GRAND FORKS, N.D. — When Tom Landwehr’s eight-year tenure as commissioner of the Minnesota Department of Natural Resources ended in January, he suddenly found himself with time on his hands.

The lifelong conservationist and outdoors enthusiast put that time to good use, compiling a collection of Minnesota hunting stories that had been languishing for 30 years deep in the bowels of his computer.

The result is “Hunting Adventures on the Minnesota Frontier: Sportsmen’s Tales from 1850-1900,” a self-published book compiled from stories Landwehr gathered on microfiche files of Forest and Stream, a New York-based biweekly publication printed in a newspaper format and predecessor to Field and Stream magazine.

Charles Hallock, a wealthy businessman who founded Hallock, Minn., founded the magazine in 1873, and George Bird Grinnell, widely considered one of the founders of the modern conservation movement, became the magazine’s editor.

For Landwehr, the 30-year project started in 1989, when he was working as a wildlife biologist and field manager in Northfield, Minn., and came across an old Forest and Stream story about a long-ago duck hunting trip near Shakopee, Minn.

“I read the story, and I was just amazed because I’d worked in that area, so I knew exactly where they were talking about,” Landwehr said.

Hoping to find more stories, Landwehr in his spare time went to the Carleton College library in Northfield, where he found the whole collection of Forest and Stream on microfiche.

“I went through all these microfiche and found a bunch of stories related to Minnesota, which at the time was still unsettled, and I made copies,” Landwehr said. “Then I had to go back home and transcribe them to the computer.”

There they sat until this past winter, after he left the DNR and before he went back to work as executive director of the Save the Boundary Waters organization.

“I had six weeks, and I said, ‘Well, this is it — I’m going to make a big push to see if I can’t get this done,’ ” Landwehr said Thursday in a phone interview. “The stories were written; all I had to do was a little organization, a little introduction, pull some pictures together and in six weeks’ time, I was able to do that.”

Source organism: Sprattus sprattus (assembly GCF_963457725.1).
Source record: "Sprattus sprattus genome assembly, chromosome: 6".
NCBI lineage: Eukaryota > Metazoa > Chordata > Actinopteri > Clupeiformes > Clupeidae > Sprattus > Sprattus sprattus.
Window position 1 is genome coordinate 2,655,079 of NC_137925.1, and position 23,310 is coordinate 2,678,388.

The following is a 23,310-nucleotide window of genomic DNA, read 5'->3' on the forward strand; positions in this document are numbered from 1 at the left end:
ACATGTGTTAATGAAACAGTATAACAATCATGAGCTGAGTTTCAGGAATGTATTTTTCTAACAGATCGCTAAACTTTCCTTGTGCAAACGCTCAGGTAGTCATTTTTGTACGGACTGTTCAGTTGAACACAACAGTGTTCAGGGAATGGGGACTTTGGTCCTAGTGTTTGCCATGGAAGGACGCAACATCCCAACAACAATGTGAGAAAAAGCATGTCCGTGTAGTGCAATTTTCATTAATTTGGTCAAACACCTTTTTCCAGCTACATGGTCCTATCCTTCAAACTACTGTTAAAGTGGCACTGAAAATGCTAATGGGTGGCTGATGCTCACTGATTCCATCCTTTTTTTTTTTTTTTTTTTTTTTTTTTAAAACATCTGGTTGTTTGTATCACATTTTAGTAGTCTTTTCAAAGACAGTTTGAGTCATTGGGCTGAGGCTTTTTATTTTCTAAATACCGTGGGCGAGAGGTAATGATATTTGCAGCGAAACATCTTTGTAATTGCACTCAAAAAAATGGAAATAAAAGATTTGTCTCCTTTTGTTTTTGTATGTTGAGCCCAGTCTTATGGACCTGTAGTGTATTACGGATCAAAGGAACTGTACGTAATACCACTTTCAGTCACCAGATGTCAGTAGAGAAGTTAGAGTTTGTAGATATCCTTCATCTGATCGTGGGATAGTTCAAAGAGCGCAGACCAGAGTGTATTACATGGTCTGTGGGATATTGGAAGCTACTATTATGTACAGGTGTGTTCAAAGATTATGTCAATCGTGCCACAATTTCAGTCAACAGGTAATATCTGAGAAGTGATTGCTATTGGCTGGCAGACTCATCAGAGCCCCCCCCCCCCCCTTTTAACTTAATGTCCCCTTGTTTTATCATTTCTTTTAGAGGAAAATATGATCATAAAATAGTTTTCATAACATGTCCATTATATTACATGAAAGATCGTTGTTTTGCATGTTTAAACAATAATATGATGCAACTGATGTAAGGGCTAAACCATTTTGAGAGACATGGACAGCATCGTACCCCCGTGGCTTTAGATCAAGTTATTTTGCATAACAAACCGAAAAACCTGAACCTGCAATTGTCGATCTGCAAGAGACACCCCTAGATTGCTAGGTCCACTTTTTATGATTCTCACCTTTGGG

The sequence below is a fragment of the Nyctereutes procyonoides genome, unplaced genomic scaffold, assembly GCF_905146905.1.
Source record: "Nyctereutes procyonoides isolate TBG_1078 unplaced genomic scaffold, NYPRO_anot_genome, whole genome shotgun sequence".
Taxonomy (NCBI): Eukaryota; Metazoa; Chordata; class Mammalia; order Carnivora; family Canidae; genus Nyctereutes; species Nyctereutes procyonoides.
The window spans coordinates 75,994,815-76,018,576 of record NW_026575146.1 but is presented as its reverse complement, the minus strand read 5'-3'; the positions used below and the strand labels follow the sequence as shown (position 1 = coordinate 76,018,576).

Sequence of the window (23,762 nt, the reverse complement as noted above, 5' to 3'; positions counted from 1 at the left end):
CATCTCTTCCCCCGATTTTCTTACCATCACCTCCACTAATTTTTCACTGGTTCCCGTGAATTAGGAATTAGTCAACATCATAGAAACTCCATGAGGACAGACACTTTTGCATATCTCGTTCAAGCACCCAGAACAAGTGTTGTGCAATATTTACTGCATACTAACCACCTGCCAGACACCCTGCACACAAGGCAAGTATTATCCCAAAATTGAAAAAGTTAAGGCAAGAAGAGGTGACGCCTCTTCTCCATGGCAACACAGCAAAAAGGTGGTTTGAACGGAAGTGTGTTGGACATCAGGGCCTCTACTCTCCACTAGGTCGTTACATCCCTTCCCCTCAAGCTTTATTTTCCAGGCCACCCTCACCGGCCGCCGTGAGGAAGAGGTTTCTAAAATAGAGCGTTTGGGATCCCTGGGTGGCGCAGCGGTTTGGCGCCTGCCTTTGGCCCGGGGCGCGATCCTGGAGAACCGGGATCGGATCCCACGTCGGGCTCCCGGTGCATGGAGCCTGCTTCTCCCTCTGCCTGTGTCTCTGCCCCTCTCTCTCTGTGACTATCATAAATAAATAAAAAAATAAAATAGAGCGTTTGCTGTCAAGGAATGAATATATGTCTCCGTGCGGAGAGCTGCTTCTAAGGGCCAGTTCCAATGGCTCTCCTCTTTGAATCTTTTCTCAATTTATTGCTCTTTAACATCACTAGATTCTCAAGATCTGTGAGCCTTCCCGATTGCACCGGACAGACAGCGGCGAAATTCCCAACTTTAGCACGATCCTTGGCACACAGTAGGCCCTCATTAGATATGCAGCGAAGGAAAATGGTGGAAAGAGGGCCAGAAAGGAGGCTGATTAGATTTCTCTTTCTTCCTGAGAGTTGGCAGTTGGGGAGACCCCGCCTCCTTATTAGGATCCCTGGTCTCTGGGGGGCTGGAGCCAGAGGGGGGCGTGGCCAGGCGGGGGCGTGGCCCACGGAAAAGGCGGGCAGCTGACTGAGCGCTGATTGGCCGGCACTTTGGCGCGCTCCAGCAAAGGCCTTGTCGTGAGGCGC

Because the stories are more than 75 years old, they all were in the public domain, Landwehr says; he bought the rights to relevant historic photos from the Minnesota Historical Society.

Many of the stories have ties to western and northwestern Minnesota, and places such as Hallock and the “Roseau Bog” — today’s Roseau River Wildlife Management Area — Landwehr says.

“There was apparently quite a gold rush at one time southwest of Lake of the Woods so that gets a mention in there, too — that was in the 1850s,” Landwehr said.

The magazine’s target audience definitely was “upper crust” eastern businessmen who had the time and money to venture to Minnesota, which at the time largely was undeveloped, Landwehr said.

“When you read the stories, most of these reporters or people who wrote the stories came from the East to come to Minnesota for a hunting trip and so they rode the train from Chicago and New York or whatever into St. Paul and then they took another train out to Litchfield or wherever and then they got in a horse and buggy and went further afield,” Landwehr said. “So really, it was a frontier, but the only people that could not only afford to do that, but also write well enough to get something published, they were the upper crust at the time.”

The stories also track the changes in hunting philosophies, from the whack-and-stack market hunters to writers who helped usher in the conservation era as game populations began to decline in the late 1800s and early 1900s.

“I’ve hunted all over the state, and it’s really interesting — in my opinion — to read about how hunters experienced the same places a century and a half ago,” Landwehr said. “Of course, it is more than a little depressing to know how good it was, especially in the prairies where so little is now left, but I think we are fortunate that the sportsmen-led conservation movement has left us some pretty fair hunting.”

The book also is available through eBay at


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